In the eight months of B's life, we've come close. There was one night where she slept almost six hours in a row. But my body was programmed to wake up after no more than three hours. Maybe if I'd had some warning. Maybe if someone had sent my boobs a memo. Or an email. Or maybe a goddamn text. But no. There was no forewarning. So like two ticking time bombs, they woke me up. What the...? I stared at her in disbelief. I fell back asleep and woke up just shy of three hours later, having squandered the only opportunity in upwards of eight months to get, what approximates in the land of motherhood, a full night's sleep. I look back at that night and try to recollect the circumstances leading up to it. Did she eat yogurt? Or baby cereal? Was her bath very warm? Was there a full moon? Did she wear fleecy pjs or the the light cotton ones? When I carried her up the stairs, did I skip steps? Did I turn the door knob clock-wise or counter-clockwise? What the fuck did we do that night that made her sleep for so long? Because I would do anything to have that opportunity again.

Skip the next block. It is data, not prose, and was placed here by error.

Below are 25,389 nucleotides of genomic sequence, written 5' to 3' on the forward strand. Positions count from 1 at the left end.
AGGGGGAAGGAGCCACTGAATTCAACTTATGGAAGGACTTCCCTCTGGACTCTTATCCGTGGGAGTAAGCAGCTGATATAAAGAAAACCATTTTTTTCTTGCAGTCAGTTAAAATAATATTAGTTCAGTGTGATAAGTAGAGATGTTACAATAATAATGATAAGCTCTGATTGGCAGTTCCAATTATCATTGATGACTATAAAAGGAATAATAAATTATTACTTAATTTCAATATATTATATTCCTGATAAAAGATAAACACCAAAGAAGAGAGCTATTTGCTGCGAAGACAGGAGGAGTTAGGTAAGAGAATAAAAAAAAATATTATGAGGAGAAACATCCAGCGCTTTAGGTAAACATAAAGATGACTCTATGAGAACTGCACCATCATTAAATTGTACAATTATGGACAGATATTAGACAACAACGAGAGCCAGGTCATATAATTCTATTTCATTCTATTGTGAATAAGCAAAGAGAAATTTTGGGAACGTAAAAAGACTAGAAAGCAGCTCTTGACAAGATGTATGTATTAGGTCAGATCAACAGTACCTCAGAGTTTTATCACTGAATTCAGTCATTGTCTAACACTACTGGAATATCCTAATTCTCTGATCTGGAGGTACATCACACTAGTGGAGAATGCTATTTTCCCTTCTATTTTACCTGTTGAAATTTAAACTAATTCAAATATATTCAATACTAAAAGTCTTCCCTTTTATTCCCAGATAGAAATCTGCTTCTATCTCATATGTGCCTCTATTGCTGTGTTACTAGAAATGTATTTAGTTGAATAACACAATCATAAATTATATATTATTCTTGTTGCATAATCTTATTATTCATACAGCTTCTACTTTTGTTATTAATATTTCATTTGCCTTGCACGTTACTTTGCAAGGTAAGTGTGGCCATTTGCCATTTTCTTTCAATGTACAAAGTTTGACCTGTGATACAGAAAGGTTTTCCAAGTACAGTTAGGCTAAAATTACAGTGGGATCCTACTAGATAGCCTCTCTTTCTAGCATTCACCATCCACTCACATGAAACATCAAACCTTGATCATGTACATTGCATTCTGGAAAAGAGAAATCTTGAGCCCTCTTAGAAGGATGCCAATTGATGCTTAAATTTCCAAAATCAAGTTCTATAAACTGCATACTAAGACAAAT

And as much as I want to sleep for myself, for my own sanity, I really, really want to sleep for everyone else. I want to sleep so that I can have interesting discussions and not actually have to move my head back and forth to be able to follow along, like some sort of conversational Stevie Wonder. I want to sleep so that I can be a nicer wife to my dear husband. I want to sleep so that I can be more patient with my children and have more compassionate coping mechanisms, instead of shoving E into the side of the tub when he accidentally leaned on B too hard in the bath and tipped her face first into three inches of water. He was at a weird angle and couldn't get the purchase to right himself. I panicked. She was starting to swallow water and was too slippery to grab out from under him so I just shoved him off of her and into the side of the tub. And it freaked him the fuck out. Rightfully so. They both screamed and cried for a solid, and head-splittingly loud, couple of minutes. I caressed her face and reassured her while I tried to apologize to E over the cacophony, amplified by the acoustics of the tub. All the while holding back tears of my own.